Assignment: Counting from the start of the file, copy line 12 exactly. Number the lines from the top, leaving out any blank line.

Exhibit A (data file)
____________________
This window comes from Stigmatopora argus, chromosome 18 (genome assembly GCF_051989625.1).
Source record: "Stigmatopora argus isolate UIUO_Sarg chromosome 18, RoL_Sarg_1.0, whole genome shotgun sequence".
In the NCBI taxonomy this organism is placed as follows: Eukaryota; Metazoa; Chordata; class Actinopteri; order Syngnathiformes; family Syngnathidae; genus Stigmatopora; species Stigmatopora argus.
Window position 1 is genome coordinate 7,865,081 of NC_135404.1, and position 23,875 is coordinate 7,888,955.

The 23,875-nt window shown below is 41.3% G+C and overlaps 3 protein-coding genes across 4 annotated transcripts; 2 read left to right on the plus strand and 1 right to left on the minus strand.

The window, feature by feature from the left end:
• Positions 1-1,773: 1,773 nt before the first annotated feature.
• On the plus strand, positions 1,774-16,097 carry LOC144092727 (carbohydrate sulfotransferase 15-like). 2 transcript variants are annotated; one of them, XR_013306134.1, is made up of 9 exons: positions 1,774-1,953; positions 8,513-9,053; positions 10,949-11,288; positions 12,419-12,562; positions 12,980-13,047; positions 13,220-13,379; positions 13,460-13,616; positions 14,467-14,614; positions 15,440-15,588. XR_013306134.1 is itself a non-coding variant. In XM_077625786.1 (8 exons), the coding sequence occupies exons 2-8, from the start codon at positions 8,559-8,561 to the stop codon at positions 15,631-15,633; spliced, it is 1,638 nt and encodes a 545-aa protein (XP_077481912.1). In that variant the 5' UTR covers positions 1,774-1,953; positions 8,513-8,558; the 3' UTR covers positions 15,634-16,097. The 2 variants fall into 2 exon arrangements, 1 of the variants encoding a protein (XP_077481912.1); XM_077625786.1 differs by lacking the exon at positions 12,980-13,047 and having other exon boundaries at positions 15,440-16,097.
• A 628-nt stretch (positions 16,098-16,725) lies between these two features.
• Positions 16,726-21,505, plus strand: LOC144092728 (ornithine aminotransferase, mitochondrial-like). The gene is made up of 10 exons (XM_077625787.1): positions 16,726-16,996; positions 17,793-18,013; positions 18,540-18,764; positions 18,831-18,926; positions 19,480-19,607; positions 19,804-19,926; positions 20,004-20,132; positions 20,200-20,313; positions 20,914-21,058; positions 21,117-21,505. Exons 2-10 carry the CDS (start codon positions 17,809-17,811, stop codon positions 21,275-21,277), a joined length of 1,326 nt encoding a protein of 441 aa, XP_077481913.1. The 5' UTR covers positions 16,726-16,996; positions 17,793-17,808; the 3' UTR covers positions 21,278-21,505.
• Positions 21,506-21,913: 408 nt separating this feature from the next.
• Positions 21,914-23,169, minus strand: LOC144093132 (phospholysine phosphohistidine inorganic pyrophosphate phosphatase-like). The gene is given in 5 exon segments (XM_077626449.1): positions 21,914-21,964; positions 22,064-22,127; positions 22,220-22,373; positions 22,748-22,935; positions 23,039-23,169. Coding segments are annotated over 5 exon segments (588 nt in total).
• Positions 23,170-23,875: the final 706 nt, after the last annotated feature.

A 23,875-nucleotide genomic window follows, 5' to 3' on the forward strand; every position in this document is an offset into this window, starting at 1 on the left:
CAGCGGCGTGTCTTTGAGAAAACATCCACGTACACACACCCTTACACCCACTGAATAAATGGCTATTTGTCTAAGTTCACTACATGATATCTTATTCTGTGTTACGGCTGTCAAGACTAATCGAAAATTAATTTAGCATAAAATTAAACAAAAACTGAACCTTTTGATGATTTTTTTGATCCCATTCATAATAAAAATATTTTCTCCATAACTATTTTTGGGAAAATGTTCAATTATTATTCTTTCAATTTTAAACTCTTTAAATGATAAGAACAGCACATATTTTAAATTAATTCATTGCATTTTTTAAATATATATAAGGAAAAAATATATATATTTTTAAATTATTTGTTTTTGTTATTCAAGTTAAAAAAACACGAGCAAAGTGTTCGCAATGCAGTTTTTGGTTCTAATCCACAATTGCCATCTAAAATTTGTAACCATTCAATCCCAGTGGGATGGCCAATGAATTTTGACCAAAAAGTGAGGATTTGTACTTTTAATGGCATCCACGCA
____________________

• Positions 21,914-23,169, minus strand: LOC144093132 (phospholysine phosphohistidine inorganic pyrophosphate phosphatase-like). The gene is given in 5 exon segments (XM_077626449.1): positions 21,914-21,964; positions 22,064-22,127; positions 22,220-22,373; positions 22,748-22,935; positions 23,039-23,169. Coding segments are annotated over 5 exon segments (588 nt in total).